No I do not support the gold standard, not at all. It would be entirely inappropriate for a patient still in the ICU to be prescribed a regime of hard exercise and strict diet. And the corruption in this system is capable of corrupting anything, even an external standard.

Given the proper regulation, transparency, and judgement, a paper currency can emulate the steadiness of a gold standard while allowing for more latitude in times of distress. Do you really believe that we have held to that prescription with our serial bubbles, frauds and crises?

But I do feel quite strongly that the current policy of constant market intervention in the West, which is obviously happening to anyone who is capable and experienced in watching trade patterns, is going to tear a hole in the facade that this sick series of policy errors is becoming.

If one takes even a cursory look at the trade flows of gold, one can see that the flows into Asia and the Mideast are relentless, and growing. And the decline of 'free float' in the UK and US in particular is striking. The numbers are difficult to discover, but some have taken on that task.

The leverage and shuffling of free bullion around to dull the interest in leverage is approaching 300 to 1 in NYC and 200 to 1 in the 'physical' LBMA market in London is the kind of obvious error that one looks back at from the wreckage and says, 'What were they thinking?'

We made a mistake. A big one.  We have tolerated a farcically ineffective program of 'reform' and a massive top down stimulus focused on the 'system' with an austerity for the public that is going to rip a tear in the social fabric which will take years, and a significant amount of pain, to mend.

It is going to happen, no matter what models or arguments you may wish to stick your head in. I am not trying to argue a point. I am trying to encourage people to at least look at what is happening, and to stop comforting themselves with obviously faulty numbers and metrics from a system that has stopped serving most participants in favor of a powerful few.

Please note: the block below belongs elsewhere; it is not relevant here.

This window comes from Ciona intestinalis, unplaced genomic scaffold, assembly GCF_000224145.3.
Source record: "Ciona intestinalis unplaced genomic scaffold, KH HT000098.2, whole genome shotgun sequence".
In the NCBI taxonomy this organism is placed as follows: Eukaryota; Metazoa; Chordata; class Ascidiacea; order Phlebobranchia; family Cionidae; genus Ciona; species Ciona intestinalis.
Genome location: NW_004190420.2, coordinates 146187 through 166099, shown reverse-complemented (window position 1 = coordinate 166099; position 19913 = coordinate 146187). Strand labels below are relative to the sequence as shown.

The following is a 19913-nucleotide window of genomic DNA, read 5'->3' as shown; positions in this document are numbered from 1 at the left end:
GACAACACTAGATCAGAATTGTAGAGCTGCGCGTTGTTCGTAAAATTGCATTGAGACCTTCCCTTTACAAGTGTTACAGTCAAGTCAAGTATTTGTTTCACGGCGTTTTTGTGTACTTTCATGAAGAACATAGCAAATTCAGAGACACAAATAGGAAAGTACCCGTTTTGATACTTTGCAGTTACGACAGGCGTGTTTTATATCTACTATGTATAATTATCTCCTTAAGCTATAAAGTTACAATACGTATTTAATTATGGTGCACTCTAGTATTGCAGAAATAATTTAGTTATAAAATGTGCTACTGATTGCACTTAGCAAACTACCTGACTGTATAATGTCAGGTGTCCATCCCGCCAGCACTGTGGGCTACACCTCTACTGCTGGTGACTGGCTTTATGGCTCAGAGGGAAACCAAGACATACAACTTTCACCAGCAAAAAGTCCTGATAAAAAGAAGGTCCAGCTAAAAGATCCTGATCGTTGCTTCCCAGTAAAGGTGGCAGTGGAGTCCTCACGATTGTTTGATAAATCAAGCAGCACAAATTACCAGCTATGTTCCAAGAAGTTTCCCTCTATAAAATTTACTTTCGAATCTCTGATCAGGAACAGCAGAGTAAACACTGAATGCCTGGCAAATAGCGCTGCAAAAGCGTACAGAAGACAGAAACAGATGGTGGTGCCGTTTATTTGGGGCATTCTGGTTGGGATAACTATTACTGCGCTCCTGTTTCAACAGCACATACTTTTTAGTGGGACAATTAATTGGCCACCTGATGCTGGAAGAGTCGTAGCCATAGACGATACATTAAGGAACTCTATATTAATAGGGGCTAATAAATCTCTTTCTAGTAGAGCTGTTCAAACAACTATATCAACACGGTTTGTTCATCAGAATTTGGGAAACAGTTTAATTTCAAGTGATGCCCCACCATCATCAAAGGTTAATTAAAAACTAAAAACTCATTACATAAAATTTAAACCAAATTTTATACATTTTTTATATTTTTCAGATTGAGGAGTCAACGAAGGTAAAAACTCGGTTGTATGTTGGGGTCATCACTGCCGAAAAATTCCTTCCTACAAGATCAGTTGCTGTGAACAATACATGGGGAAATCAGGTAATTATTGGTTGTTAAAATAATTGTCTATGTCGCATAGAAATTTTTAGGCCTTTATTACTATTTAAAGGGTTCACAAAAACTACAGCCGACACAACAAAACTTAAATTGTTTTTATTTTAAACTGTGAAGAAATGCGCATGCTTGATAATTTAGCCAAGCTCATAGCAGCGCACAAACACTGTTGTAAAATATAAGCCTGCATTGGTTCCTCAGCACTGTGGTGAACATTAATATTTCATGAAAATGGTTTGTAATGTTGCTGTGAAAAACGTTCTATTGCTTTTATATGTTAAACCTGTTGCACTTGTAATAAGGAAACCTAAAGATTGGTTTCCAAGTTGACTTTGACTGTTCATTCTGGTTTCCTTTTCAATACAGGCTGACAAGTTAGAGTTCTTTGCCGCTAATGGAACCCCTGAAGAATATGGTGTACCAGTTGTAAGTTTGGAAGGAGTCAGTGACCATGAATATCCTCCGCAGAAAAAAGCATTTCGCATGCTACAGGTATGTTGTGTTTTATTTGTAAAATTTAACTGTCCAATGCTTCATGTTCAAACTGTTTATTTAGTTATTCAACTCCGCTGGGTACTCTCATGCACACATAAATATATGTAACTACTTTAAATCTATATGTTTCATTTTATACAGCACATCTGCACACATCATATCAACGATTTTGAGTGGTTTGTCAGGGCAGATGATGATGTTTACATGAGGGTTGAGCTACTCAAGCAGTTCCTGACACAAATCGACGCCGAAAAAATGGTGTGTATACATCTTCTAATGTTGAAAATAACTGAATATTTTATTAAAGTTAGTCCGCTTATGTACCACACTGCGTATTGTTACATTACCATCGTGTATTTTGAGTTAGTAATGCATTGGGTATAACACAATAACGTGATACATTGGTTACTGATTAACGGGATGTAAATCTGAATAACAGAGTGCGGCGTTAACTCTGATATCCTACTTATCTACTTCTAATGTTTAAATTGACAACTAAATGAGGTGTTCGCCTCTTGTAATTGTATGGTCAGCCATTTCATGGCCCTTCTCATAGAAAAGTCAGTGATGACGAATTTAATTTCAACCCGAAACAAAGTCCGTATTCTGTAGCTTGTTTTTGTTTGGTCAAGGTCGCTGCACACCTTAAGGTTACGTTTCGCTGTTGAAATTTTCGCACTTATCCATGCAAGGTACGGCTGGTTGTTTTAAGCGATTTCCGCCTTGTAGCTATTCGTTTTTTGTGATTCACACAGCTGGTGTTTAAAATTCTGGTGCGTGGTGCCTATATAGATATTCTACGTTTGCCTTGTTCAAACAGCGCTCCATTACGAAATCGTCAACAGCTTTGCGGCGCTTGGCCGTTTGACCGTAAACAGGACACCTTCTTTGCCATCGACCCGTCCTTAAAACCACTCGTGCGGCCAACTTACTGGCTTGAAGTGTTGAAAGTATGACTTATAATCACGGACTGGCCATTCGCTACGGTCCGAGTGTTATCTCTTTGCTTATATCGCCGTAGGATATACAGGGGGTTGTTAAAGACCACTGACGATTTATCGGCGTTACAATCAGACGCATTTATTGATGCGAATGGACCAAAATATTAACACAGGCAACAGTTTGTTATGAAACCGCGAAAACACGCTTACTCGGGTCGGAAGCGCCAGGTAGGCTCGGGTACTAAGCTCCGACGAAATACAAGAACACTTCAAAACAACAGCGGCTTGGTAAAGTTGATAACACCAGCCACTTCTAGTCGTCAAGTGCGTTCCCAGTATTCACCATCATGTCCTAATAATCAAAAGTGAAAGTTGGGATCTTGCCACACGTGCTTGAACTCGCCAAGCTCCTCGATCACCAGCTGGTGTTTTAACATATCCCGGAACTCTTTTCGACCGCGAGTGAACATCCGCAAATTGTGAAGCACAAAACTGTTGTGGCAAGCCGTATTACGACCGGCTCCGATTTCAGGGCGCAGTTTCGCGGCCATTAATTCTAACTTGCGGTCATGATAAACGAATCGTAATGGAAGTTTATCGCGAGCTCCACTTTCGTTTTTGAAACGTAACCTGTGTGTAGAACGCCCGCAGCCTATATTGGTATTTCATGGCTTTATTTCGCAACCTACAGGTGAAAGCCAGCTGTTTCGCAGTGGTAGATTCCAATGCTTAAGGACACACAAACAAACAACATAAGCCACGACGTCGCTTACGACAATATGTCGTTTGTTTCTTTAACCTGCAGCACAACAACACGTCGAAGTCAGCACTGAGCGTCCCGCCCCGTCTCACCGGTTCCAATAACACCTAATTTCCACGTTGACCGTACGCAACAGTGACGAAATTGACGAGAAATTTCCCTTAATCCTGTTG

This is going to end badly. I was more demure when we had similar discussions here like this prior to the housing bubble collapse. 'And no one could have seen it coming.'  Because their eyes were closed and they comforted themselves with what they wanted to hear.

There is, at some point, going to be a dislocation in the international currency and bond markets.   And it will be noticeable, unless we change our ways and embrace honesty, transparency, broader equity, and reform.

It will not come from the political process, because that has also been broken by the power of big money.  That has become so painfully obvious that the only way to continue to justify it is to declare corporations to be 'people' and bribery to be 'free speech.'

People may think of themselves as 'Keynesians,'  and what the 'other side' thinks about Keynes is admittedly mostly an ideologically tainted caricature.  But first and foremost what made Keynes effective was his practical focus on the desired results and not to a preconceived model which crushes out the better part of reality in its understandable and unfortunate inadequacy that is common to all 'models.'  Keynes was an independent thinker who was confident enough to occasionally change his mind without worrying overmuch about his credibility, and not an acolyte of some constraining school of thought made dogma. 
No, rather than a 'gold standard' now I think gold should stand alone, and be allowed to speak whatever truths it may. As for any use of it by nations, let them make what use of it as they wish. It is a tool. But once they make it 'official' they cannot seem to keep from trying to cage it, and control it. But by then it is merely collateral damage of a growing corruption and fraud of finance, rarely without an accomplice in monetary economics.

At some point the thought leaders will have to rise above their own political enthusiasms and personal aspirations and begin to honestly and openly address what is going wrong. And then perhaps we may begin to push for the return of some of the basic principles hammered out in the 'New Deal' which we so foolishly allowed to be weakened and then overthrown in the 1990s, and even until now.

And, Mr. Krugman, that was a decidedly bipartisan effort. And the players and their enablers who brought us that misery are still active, unabashedly, in the highest circles of power.